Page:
Now a thriving hub of business activity, our Lomeshaye Business Village in Nelson, near Burnley, is the oldest surviving industrial site in the town, built under the reign of George III in 1780.
Situated within Lomeshaye Village conservation area, the site was originally a water-powered worsted spinning mill, built by the woollen manufacturer, wool comber and merchant, Richard Ecroyd. Richard was one of three brothers who spearheaded the region’s wool industry, bringing employment and investment to the area.
Their products were sold locally as well as through large markets in Halifax and Bradford and later steam power was added to the site to increase productivity. By 1890 the company was exporting worldwide to countries including China, Italy, Brazil, the USA, Japan, Canada and Australia.
Lomeshaye Mills comprised 250,000 sq ft of buildings over an 11-acre site within the beautiful Lancashire countryside, where at the mill’s peak productivity in the Victorian times up to 1,200 staff worked at 2,000 looms. The finished Leeds Liverpool Canal passed close to the mill and later the railway, which was ideal for exporting finished goods.
As with all our sites of historic interest, we work hard to protect the mill’s original features which help to bring character and beauty to our customers’ work environment. Original craftsmanship which can still be seen and enjoyed at the site include its 200ft octagonal stone chimney, vaulted brick arches and decorative stonework featuring scrolls and Greek acanthus leaves.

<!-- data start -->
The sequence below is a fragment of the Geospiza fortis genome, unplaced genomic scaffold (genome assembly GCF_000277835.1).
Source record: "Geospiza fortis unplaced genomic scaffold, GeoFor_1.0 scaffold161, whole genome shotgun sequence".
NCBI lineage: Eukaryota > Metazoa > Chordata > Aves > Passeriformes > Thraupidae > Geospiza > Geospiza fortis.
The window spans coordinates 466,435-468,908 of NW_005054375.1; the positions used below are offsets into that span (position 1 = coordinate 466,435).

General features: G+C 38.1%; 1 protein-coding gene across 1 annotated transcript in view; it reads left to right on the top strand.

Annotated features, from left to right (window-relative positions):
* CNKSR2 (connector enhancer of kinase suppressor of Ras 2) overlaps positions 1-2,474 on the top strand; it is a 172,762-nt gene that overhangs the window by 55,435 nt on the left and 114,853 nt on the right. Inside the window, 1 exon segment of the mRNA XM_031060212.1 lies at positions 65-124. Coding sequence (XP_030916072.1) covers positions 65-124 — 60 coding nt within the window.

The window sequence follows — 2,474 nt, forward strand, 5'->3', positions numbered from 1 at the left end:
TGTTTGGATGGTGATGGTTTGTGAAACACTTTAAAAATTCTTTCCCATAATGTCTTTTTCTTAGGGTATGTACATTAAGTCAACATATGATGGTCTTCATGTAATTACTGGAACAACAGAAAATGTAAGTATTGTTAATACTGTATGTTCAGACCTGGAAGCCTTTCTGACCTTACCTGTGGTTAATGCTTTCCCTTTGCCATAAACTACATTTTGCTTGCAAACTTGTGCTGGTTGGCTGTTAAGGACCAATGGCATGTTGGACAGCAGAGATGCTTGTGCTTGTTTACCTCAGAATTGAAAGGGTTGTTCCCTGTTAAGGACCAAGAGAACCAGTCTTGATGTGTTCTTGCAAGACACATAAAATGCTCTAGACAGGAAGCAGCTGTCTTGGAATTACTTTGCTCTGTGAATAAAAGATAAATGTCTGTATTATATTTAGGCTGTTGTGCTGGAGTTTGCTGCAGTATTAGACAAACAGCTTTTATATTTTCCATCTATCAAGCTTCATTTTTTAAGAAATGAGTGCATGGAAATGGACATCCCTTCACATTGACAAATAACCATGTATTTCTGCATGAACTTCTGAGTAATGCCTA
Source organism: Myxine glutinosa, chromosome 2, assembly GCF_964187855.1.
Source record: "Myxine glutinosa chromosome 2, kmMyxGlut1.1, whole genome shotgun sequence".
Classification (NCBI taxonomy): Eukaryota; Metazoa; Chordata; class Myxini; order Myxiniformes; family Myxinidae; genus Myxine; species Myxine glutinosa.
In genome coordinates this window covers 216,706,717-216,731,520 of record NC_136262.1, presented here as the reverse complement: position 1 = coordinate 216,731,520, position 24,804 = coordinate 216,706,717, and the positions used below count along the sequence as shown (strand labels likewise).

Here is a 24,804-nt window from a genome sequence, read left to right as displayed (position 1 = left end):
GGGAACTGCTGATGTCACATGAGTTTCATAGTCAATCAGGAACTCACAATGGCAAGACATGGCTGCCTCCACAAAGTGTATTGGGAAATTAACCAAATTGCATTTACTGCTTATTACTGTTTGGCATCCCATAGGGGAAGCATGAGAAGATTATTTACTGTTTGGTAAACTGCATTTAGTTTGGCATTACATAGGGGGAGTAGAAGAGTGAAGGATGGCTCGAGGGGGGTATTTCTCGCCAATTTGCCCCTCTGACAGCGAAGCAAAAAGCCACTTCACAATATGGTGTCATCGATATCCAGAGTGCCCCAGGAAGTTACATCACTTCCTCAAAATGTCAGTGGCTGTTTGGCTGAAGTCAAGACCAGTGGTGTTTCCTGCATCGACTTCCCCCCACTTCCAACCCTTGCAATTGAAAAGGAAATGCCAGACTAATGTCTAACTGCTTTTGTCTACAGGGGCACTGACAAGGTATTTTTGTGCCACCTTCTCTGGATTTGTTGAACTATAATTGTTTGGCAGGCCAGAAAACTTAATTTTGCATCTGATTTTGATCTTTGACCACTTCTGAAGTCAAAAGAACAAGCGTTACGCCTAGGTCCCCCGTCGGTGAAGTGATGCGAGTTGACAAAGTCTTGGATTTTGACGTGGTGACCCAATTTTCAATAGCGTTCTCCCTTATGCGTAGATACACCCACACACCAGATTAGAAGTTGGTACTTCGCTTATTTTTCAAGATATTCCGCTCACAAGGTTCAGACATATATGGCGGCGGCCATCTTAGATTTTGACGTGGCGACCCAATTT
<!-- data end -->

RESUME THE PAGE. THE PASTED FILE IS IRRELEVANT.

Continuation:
The site remained in the ownership of the Ecroyds throughout the Victorian era, with the sandstone mill being expanded significantly to keep up with demand and its profits being used to build amenities such as a church, school and shop for staff, as well as offering other benefits such as sick pay and educational grants. The family also built private gas works to provide light for the mill and workers’ cottages and developed a good sanitation system and private reservoir.
But following an economic slump, the mill was closed in 1933. In the following decades, it went through numerous uses, including a rubber factory, a storage unit during the war and a surgical and toiletry supplies factory, before being reinvented as a business centre in 1989.
Bizspace took over the site in December 2003 and today Lomeshaye Business Village is home to 46 companies, including manufacturers, waste management firms, charities, upholsterers, a dance studio and a café, as well as many more.
Some of the longest serving customers are Ace Personnel Recruitment, owned by Keith Lamb and Jacqueline Nicholson, which has had its office at the centre since 1998, and Lomeshaye Village Day Nursery, run by Louise Wilkinson since 2002. The nursery has recently raised more than £6,000 for Pendle Hospice by hosting a summer fundraising ball.
Business Centre Manager Kirstie McClelland has worked at the site for 21 years in various roles, taking on her current position in 2007.
“I love the variety of the job, meeting new people and getting the buzz of completing sales to increase occupancy,” Kirstie says.
“We are currently at 85% occupancy, with all industrial units full and just some office spaces vacant.
“Lomeshaye is a great place to work and we are always looking for new ideas to help create a strong community spirit. For example, we hold Body Shop parties throughout the year and get involved with charity events.”
The business centre, which is close to junction 12 of the M65 and offers three free of charge car parks, will shortly be kitted out with a full new roof as well as an internal renovation which will introduce our new corporate branding to the site.
For more information contact Kirstie on 01282 602 047 or email [email protected]